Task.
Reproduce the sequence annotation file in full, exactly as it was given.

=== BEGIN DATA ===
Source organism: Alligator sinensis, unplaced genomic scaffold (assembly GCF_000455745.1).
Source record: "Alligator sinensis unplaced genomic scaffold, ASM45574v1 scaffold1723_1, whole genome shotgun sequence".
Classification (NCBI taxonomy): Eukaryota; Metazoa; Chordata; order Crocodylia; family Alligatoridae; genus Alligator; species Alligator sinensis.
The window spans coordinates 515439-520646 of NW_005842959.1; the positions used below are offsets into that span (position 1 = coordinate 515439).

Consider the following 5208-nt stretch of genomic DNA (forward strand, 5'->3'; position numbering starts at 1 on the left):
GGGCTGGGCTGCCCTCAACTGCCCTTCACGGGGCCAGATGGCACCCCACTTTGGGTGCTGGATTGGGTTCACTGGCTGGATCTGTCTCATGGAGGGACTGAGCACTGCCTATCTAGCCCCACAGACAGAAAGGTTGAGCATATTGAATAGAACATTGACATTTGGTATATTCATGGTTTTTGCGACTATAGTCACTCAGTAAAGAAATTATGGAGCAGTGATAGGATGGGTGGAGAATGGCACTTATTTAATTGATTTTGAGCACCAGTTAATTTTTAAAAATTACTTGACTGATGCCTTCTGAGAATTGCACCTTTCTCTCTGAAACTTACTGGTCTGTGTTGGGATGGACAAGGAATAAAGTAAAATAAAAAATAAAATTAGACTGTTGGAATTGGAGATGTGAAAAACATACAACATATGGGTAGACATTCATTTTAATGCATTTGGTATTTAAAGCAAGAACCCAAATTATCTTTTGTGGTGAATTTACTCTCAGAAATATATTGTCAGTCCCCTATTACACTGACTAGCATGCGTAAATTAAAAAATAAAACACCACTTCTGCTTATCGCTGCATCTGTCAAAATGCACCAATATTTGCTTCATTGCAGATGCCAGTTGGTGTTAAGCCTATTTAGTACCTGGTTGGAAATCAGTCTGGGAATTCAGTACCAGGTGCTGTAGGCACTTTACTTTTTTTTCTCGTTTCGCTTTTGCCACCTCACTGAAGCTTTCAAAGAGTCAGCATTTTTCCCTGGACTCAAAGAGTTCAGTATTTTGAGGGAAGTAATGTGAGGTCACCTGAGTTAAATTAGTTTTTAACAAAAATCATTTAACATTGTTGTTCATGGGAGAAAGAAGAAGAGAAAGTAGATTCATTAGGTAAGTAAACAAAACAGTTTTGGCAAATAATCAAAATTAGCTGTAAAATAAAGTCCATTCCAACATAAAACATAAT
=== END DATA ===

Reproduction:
Source organism: Alligator sinensis, unplaced genomic scaffold (assembly GCF_000455745.1).
Source record: "Alligator sinensis unplaced genomic scaffold, ASM45574v1 scaffold1723_1, whole genome shotgun sequence".
Classification (NCBI taxonomy): Eukaryota; Metazoa; Chordata; order Crocodylia; family Alligatoridae; genus Alligator; species Alligator sinensis.
The window spans coordinates 515439-520646 of NW_005842959.1; the positions used below are offsets into that span (position 1 = coordinate 515439).

Consider the following 5208-nt stretch of genomic DNA (forward strand, 5'->3'; position numbering starts at 1 on the left):
GGGCTGGGCTGCCCTCAACTGCCCTTCACGGGGCCAGATGGCACCCCACTTTGGGTGCTGGATTGGGTTCACTGGCTGGATCTGTCTCATGGAGGGACTGAGCACTGCCTATCTAGCCCCACAGACAGAAAGGTTGAGCATATTGAATAGAACATTGACATTTGGTATATTCATGGTTTTTGCGACTATAGTCACTCAGTAAAGAAATTATGGAGCAGTGATAGGATGGGTGGAGAATGGCACTTATTTAATTGATTTTGAGCACCAGTTAATTTTTAAAAATTACTTGACTGATGCCTTCTGAGAATTGCACCTTTCTCTCTGAAACTTACTGGTCTGTGTTGGGATGGACAAGGAATAAAGTAAAATAAAAAATAAAATTAGACTGTTGGAATTGGAGATGTGAAAAACATACAACATATGGGTAGACATTCATTTTAATGCATTTGGTATTTAAAGCAAGAACCCAAATTATCTTTTGTGGTGAATTTACTCTCAGAAATATATTGTCAGTCCCCTATTACACTGACTAGCATGCGTAAATTAAAAAATAAAACACCACTTCTGCTTATCGCTGCATCTGTCAAAATGCACCAATATTTGCTTCATTGCAGATGCCAGTTGGTGTTAAGCCTATTTAGTACCTGGTTGGAAATCAGTCTGGGAATTCAGTACCAGGTGCTGTAGGCACTTTACTTTTTTTTCTCGTTTCGCTTTTGCCACCTCACTGAAGCTTTCAAAGAGTCAGCATTTTTCCCTGGACTCAAAGAGTTCAGTATTTTGAGGGAAGTAATGTGAGGTCACCTGAGTTAAATTAGTTTTTAACAAAAATCATTTAACATTGTTGTTCATGGGAGAAAGAAGAAGAGAAAGTAGATTCATTAGGTAAGTAAACAAAACAGTTTTGGCAAATAATCAAAATTAGCTGTAAAATAAAGTCCATTCCAACATAAAACATAAT